To our future president,
When the Americans With Disabilities Act (ADA) was signed into law by George H.W. Bush in 1990, it promised a future where Americans of all abilities would be given equal social and economic treatment. It promised to legally protect the over 56 million Americans who live with a disability from discrimination. However, while the ADA is an important act, it fails to completely safeguard the economic rights of many people with disabilities.
Today, it is still legal to pay a person with a physical or mental disability less than minimum wage. Minimum wage is not even a livable wage. This subminimum wage is even less so, especially when medication and other disability accommodation costs are factored in. This contributes to a large wage gap between those who are able bodied and/or neurotypical and those who are not.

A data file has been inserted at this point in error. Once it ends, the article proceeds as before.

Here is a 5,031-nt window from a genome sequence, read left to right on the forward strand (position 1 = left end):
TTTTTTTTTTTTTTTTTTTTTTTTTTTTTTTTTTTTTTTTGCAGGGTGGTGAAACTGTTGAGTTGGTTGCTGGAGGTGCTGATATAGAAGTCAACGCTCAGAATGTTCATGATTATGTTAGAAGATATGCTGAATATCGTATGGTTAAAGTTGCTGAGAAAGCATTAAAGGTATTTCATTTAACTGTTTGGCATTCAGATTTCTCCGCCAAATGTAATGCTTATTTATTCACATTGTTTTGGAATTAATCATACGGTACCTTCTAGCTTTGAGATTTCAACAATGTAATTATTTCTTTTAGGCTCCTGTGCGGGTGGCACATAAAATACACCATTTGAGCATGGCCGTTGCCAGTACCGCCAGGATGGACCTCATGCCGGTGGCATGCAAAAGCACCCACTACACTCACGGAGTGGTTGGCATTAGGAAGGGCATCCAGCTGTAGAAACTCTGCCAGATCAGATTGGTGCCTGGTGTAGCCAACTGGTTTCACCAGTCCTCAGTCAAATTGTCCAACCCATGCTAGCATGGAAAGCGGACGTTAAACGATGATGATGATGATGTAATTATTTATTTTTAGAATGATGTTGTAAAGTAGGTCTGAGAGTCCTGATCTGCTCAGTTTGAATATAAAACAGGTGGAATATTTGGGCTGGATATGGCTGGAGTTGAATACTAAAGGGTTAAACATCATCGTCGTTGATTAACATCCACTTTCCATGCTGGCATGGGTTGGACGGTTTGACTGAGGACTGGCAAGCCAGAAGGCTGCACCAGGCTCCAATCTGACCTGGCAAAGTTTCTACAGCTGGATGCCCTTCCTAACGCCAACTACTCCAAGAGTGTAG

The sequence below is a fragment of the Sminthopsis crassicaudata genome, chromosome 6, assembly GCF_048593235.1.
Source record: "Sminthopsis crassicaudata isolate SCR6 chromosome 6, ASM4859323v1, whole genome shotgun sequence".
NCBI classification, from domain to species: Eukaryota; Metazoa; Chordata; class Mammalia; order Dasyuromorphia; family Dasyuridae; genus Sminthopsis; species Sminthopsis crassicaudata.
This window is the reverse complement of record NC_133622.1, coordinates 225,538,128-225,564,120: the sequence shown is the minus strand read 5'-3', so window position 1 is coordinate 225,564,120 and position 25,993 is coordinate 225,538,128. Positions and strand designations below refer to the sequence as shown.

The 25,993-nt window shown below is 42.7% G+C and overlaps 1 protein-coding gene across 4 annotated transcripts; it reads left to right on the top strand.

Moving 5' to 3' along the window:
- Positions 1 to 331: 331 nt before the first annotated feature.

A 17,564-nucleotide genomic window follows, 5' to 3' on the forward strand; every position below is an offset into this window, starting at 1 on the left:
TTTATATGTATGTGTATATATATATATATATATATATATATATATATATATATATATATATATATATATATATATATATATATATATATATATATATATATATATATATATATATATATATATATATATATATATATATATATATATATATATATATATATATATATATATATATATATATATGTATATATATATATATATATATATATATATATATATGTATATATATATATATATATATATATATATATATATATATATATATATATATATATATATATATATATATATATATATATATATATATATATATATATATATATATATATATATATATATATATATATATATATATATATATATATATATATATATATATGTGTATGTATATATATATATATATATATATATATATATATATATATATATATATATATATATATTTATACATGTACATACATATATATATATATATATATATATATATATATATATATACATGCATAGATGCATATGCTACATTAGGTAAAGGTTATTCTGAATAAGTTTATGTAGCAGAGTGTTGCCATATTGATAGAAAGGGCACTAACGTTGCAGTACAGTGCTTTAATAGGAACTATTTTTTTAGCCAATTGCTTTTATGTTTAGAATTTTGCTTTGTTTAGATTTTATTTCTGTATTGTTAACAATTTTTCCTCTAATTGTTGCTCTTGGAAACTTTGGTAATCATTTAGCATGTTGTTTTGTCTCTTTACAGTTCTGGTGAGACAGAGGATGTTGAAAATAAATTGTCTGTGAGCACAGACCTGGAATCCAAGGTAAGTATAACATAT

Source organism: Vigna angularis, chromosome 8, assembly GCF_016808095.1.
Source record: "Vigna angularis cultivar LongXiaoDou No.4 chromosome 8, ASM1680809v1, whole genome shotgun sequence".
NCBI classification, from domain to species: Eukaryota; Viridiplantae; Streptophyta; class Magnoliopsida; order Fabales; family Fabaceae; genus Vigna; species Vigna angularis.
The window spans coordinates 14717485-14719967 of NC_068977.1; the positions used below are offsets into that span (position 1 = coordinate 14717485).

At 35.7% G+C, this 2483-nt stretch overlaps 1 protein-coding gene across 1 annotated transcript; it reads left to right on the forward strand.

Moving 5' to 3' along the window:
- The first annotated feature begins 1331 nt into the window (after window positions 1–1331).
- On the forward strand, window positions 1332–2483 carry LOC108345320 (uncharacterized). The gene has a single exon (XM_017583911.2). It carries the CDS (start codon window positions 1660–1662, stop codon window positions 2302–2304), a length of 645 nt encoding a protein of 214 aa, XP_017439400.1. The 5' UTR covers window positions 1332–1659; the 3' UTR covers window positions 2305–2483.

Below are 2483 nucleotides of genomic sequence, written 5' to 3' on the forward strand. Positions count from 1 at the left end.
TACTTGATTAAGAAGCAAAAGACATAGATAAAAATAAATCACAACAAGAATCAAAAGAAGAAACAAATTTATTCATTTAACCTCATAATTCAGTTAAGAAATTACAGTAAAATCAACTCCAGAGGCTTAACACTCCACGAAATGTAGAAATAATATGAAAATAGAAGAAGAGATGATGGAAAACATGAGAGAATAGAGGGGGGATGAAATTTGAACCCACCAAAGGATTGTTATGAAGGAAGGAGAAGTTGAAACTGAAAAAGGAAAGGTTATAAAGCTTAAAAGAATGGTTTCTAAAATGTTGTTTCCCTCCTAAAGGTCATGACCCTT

On average, workers with a disability earn 30-40% less than able bodied workers. The rates of unemployment in the disability community are outstanding. 9.7% of disabled people are unemployed versus the 4.3% of able bodied people that are unemployed. Around 40% of homeless people have some kind of physical or mental disability. Because of this, 1 in 3 disabled people live below the poverty line.
Even if a person with a disability is employed, if they make more than $2,000 a year, they no longer qualify for Medicaid insurance plans. Without insurance, it is difficult and nearly impossible to get the care necessary to manage a disability. Around half of people with disabilities are unable to afford the healthcare they need. This leads to even more complications and health problems.
While America is on the right path toward equality for all abilities, we aren’t there quite yet. We won’t be there until people with disabilities are granted and afforded the same economic opportunities as those who are able bodied. To achieve this, disabled people need to be paid a livable wage. The fact that it is legal to pay those with a disability subminimum wage is unacceptable and unjust. We deserve accessible healthcare and the opportunity and ability to be as financially independent as possible.
Ezra Chaput, 17
Polyarticular Juvenile Idiopathic Arthritis and Depression